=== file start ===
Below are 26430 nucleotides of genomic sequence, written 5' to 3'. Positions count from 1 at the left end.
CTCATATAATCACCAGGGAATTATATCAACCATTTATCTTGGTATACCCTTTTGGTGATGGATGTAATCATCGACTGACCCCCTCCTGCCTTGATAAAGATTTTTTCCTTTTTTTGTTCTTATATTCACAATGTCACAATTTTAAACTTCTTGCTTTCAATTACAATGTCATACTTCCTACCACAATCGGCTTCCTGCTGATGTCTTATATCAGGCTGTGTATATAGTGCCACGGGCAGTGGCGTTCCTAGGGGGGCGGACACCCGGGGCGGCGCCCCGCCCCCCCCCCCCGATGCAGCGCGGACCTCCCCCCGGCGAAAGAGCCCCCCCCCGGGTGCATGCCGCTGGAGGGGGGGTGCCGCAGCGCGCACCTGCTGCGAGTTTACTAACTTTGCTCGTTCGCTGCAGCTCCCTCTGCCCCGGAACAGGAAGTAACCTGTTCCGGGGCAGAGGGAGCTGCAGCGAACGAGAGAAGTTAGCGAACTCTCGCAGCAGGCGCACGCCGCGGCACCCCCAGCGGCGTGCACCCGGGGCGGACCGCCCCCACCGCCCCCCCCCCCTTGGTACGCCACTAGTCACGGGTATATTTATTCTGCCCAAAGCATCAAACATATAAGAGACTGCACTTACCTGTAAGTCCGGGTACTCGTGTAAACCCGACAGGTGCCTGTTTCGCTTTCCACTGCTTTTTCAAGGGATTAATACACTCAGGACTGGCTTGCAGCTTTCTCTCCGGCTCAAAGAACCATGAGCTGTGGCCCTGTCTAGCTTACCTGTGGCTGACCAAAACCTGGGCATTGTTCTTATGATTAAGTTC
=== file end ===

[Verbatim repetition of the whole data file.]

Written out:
Below are 26430 nucleotides of genomic sequence, written 5' to 3'. Positions count from 1 at the left end.
CTCATATAATCACCAGGGAATTATATCAACCATTTATCTTGGTATACCCTTTTGGTGATGGATGTAATCATCGACTGACCCCCTCCTGCCTTGATAAAGATTTTTTCCTTTTTTTGTTCTTATATTCACAATGTCACAATTTTAAACTTCTTGCTTTCAATTACAATGTCATACTTCCTACCACAATCGGCTTCCTGCTGATGTCTTATATCAGGCTGTGTATATAGTGCCACGGGCAGTGGCGTTCCTAGGGGGGCGGACACCCGGGGCGGCGCCCCGCCCCCCCCCCCCGATGCAGCGCGGACCTCCCCCCGGCGAAAGAGCCCCCCCCCGGGTGCATGCCGCTGGAGGGGGGGTGCCGCAGCGCGCACCTGCTGCGAGTTTACTAACTTTGCTCGTTCGCTGCAGCTCCCTCTGCCCCGGAACAGGAAGTAACCTGTTCCGGGGCAGAGGGAGCTGCAGCGAACGAGAGAAGTTAGCGAACTCTCGCAGCAGGCGCACGCCGCGGCACCCCCAGCGGCGTGCACCCGGGGCGGACCGCCCCCACCGCCCCCCCCCCCTTGGTACGCCACTAGTCACGGGTATATTTATTCTGCCCAAAGCATCAAACATATAAGAGACTGCACTTACCTGTAAGTCCGGGTACTCGTGTAAACCCGACAGGTGCCTGTTTCGCTTTCCACTGCTTTTTCAAGGGATTAATACACTCAGGACTGGCTTGCAGCTTTCTCTCCGGCTCAAAGAACCATGAGCTGTGGCCCTGTCTAGCTTACCTGTGGCTGACCAAAACCTGGGCATTGTTCTTATGATTAAGTTC